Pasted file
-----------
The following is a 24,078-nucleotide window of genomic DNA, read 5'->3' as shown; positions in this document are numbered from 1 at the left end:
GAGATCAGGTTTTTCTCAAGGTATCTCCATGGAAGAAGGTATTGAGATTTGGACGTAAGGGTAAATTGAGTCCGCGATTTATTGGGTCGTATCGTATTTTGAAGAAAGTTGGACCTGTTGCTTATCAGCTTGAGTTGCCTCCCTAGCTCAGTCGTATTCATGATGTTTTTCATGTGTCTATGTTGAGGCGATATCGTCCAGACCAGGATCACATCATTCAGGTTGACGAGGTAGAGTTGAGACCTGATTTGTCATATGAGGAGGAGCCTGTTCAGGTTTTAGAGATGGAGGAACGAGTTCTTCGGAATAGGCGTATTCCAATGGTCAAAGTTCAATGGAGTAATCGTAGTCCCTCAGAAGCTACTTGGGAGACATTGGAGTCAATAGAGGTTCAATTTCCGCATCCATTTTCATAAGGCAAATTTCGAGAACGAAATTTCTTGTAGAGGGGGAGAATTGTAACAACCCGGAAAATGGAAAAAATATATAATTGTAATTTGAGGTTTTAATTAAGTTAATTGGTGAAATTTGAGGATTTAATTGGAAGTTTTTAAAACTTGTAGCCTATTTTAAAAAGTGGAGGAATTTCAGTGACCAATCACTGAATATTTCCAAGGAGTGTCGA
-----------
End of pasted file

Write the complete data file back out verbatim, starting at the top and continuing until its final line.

The following is a 24,078-nucleotide window of genomic DNA, read 5'->3' as shown; positions in this document are numbered from 1 at the left end:
GAGATCAGGTTTTTCTCAAGGTATCTCCATGGAAGAAGGTATTGAGATTTGGACGTAAGGGTAAATTGAGTCCGCGATTTATTGGGTCGTATCGTATTTTGAAGAAAGTTGGACCTGTTGCTTATCAGCTTGAGTTGCCTCCCTAGCTCAGTCGTATTCATGATGTTTTTCATGTGTCTATGTTGAGGCGATATCGTCCAGACCAGGATCACATCATTCAGGTTGACGAGGTAGAGTTGAGACCTGATTTGTCATATGAGGAGGAGCCTGTTCAGGTTTTAGAGATGGAGGAACGAGTTCTTCGGAATAGGCGTATTCCAATGGTCAAAGTTCAATGGAGTAATCGTAGTCCCTCAGAAGCTACTTGGGAGACATTGGAGTCAATAGAGGTTCAATTTCCGCATCCATTTTCATAAGGCAAATTTCGAGAACGAAATTTCTTGTAGAGGGGGAGAATTGTAACAACCCGGAAAATGGAAAAAATATATAATTGTAATTTGAGGTTTTAATTAAGTTAATTGGTGAAATTTGAGGATTTAATTGGAAGTTTTTAAAACTTGTAGCCTATTTTAAAAAGTGGAGGAATTTCAGTGACCAATCACTGAATATTTCCAAGGAGTGTCGA